It is challenging to make entertainment accessible to as many people as possible, especially for video games which rely on visuals. The International Game Developers Association estimates that around 10 to 20% of people do not play video games because of disability.
The concept of making a video game for visually impaired people may sound unrealistic and unusual, but the idea is being accepted by game designers including West Aussie indie game developer Brian Fairbanks. Brian’s rescue dog adventure game called Lost and Hound is accessible for visually impaired people.
It features the dog Biscuit, who is created from real-life search and rescue dog situations, such as sniffing out survivors in rubles after earthquakes and collapsed mines. The player follows an audio trail that reflects a dog’s powerful sense of hearing to complete the rescue mission. Even a scent trail is represented through a low hum.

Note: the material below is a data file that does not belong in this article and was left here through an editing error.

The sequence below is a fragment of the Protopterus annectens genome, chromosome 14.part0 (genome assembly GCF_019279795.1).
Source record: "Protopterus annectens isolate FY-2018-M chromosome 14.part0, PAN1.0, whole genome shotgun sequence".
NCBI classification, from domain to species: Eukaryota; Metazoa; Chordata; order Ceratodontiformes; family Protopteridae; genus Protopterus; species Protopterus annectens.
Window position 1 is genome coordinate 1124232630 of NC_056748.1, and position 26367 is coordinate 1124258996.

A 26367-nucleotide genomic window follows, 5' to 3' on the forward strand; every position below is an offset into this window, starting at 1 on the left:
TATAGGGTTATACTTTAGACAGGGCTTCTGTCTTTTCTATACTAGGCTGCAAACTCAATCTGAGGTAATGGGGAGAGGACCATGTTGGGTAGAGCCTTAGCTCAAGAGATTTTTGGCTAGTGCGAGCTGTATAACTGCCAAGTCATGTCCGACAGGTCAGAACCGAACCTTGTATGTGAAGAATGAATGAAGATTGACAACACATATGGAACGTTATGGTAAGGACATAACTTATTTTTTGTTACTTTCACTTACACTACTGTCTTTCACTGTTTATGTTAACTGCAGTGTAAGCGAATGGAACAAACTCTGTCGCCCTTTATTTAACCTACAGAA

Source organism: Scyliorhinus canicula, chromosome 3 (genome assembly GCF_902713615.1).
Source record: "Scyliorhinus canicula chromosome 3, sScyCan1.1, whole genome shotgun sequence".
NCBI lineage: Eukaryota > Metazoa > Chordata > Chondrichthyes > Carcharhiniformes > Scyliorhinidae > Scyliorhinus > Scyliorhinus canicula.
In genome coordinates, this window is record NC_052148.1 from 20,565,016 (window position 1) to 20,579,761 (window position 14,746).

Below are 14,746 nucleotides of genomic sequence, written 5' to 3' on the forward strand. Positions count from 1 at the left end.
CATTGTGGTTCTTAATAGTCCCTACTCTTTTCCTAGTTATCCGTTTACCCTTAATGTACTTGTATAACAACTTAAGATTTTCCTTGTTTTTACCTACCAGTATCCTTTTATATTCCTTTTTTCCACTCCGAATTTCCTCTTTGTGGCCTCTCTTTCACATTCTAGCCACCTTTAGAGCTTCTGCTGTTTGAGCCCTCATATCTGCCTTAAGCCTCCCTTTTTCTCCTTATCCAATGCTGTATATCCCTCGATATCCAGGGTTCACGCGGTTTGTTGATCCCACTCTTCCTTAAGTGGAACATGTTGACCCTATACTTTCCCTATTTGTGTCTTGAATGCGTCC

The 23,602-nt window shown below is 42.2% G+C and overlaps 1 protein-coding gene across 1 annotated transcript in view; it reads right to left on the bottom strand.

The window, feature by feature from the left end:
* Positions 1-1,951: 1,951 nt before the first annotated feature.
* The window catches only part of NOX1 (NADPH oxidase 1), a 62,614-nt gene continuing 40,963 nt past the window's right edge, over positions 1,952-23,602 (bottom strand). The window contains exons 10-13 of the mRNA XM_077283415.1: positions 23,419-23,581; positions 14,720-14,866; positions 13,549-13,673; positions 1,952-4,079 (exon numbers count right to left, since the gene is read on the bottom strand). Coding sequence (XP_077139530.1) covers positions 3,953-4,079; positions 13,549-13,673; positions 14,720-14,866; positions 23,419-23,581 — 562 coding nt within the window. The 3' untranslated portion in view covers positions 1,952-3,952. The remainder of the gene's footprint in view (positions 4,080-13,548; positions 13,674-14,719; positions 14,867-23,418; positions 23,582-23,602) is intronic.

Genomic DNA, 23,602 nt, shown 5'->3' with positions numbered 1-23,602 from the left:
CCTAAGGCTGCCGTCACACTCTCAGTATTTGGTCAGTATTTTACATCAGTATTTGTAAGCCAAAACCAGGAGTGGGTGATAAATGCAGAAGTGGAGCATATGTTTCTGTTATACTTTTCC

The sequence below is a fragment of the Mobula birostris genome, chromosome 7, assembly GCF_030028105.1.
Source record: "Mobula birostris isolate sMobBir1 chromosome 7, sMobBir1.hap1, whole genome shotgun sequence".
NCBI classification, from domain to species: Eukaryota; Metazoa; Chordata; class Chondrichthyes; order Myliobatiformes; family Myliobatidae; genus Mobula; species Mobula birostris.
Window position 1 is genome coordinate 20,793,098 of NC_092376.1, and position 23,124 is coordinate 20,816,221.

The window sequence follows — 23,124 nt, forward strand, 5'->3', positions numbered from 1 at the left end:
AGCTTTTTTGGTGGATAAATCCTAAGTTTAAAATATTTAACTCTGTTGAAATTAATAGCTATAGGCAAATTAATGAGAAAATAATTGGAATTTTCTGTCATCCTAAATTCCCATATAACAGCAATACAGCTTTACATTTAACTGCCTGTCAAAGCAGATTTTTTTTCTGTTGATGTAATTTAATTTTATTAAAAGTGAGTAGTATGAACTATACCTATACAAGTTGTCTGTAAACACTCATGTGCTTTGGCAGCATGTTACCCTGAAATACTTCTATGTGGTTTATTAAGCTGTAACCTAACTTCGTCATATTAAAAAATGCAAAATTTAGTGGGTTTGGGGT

Brian’s goal was to create a video game that was accessible to the blind gaming community but at the same time visually appealing enough to entertain the rest of the gaming community.
“[Vision impaired people] are the only segment of society that we as game developers have done such a terrible job at trying to meet their needs,” Brian says.